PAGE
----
Appendix

Appendix A

Mathematical model of mold growth on solid surfaces

It is assumed that a mycelial fungus grows over a solid surface with area, A, producing quantity, X (grams in dry basis) according to the logistic equation, as follows

Where, μ (h-1), is the initial rate of growth when, 0 < X « XM, and XM is the maximal biomass quantity to be produced on that solid surface. The limiting substrate, i.e. the carbon source, is distributed evenly within the solid support with volume, V, at initial concentration, S0. Hence the initial amount of substrate is Q0 = S0V. The rate of substrate uptake is given by the following expression.

where, Y0, is the maximal yield (g of X per g of S ) and m (g S/gX*h), is the maintenance coefficient.

Combining Eqs. (A.1) and (A.2) and after integration, the following expression is obtained

After some rearrangement, assuming that, X0 « X < XM, and defining, Φ = X/XM, it is possible to estimate the decrease of the substrate, -ΔQ = Q0 - Q, as follows

After a very long period of time, Φ → 1, X → XM, and Q → 0

Assuming, Φ = 0.99996, an approximate estimate of = Q0/XM , is obtained

Equation (A6) shows that the inverse of the apparent yield, , increases with the ratio, m/μ, which is an indication of how much substrate was used to make other products different from biomass. When the ratio, m/μ is very small, the yield is maximal ( → Y0)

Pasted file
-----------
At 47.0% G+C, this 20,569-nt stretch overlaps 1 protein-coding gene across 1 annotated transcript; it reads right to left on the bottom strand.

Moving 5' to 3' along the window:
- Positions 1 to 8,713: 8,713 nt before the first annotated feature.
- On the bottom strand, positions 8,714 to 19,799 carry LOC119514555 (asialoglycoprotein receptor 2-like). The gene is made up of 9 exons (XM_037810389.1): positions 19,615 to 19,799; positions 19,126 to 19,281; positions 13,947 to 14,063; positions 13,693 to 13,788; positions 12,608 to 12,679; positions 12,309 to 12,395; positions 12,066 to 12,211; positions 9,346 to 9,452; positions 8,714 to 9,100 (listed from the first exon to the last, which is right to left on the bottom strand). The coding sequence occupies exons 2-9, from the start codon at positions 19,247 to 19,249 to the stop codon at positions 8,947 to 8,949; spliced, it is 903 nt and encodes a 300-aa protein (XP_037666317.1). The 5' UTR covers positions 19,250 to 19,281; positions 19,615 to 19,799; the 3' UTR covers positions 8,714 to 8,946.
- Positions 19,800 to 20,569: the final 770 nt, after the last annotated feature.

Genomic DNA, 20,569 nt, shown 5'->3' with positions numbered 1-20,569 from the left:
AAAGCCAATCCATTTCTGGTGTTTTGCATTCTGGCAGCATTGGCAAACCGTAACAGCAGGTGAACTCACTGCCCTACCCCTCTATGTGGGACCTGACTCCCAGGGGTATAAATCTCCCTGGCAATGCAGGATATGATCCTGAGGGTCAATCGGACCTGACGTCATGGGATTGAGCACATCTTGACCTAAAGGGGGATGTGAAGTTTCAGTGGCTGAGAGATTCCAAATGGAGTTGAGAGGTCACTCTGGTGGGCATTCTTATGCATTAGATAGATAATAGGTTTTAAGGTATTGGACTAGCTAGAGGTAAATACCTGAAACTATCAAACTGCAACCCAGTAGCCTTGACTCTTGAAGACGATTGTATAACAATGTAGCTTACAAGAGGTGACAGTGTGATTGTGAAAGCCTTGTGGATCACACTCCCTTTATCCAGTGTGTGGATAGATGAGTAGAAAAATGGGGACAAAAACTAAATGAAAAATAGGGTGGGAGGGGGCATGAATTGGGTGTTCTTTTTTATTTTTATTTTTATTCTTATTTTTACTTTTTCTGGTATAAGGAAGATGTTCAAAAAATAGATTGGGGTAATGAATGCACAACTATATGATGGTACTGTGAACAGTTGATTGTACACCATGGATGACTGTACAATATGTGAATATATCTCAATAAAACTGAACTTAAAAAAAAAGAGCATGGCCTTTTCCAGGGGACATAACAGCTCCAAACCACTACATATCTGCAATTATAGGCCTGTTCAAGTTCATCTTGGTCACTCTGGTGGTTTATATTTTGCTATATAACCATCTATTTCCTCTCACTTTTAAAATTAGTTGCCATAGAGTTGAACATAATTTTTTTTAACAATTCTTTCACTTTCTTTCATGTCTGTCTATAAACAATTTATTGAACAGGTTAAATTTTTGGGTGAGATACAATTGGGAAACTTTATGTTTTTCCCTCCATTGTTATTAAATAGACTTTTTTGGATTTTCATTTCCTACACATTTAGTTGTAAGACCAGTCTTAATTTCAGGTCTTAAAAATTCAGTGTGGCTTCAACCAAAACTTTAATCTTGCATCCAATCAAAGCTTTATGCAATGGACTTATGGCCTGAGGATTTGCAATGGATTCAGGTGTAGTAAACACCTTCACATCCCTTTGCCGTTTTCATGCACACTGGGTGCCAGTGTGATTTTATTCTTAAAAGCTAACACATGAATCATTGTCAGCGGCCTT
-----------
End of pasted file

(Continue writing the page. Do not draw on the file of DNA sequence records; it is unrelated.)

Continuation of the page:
The experimental evidence shows that the inverse yield is proportional to σ0, according to Eq. (A7) that can be compared to Eq. (A6)

Therefore, 1/ε, is an index of the efficiency of biomass production because it is proportional to the ratio, m/μ. Furthermore, if the volumetric biomass density,ρV, is almost constant, the total amount of biomass over the surface is given by

Where, h, is the average thickness of the fungal layer distributed with final average surface density, ρAM. Again, experimental evidence shows that Eq. (4) holds, and for the sake of clarity is repeated as

When σ0 » K, the thickness reaches its maximal value h ≈ hmax, and from Eq. (3) and assuming complete substrate utilization (ƒ ≈1), .Eq. (A.10) is obtained

From Eq. (A.7) for large values of σ0, Eq. (A.11) is obtained

Hence, comparing eqs. (A10) and (A11), the following identification is obtained, ε = ρVhMAX. Therefore, the parameter ε is the maximal amount of biomass per unit area. For example, a mutant strain that is diverting most of the substrate to collateral products will be less productive than a wild type that has evolved to be highly productive with little diversion of the substrate in collateral products. Also, a column of packed bed particles could have more hindrance for the growth of the fungal layer than an open surface of a Petri dish. This is analyzed in the Discussion.

Appendix B

Optimal size of supports for solid state fermentation

Fungal cultures growing on the surface of solid support will have optimal dimensions when the initial amount of the substrate, Q0, is just enough to support a fungal layer that is fully oxygenated. In order to calculate the size of the solid support it is necessary to make an analysis of mass transfer of oxygen through the fungal mat. This should consider the fact that there are two inter-phases, a) A lower inter-phase with the solid support where the nutritive liquor is embedded and b) An upper inter-phase with air from which oxygen diffuses in a passive way following the Fick’s law as follows. The mass resulting mass balance is given in (B1) and is illustrated in Fig. 3.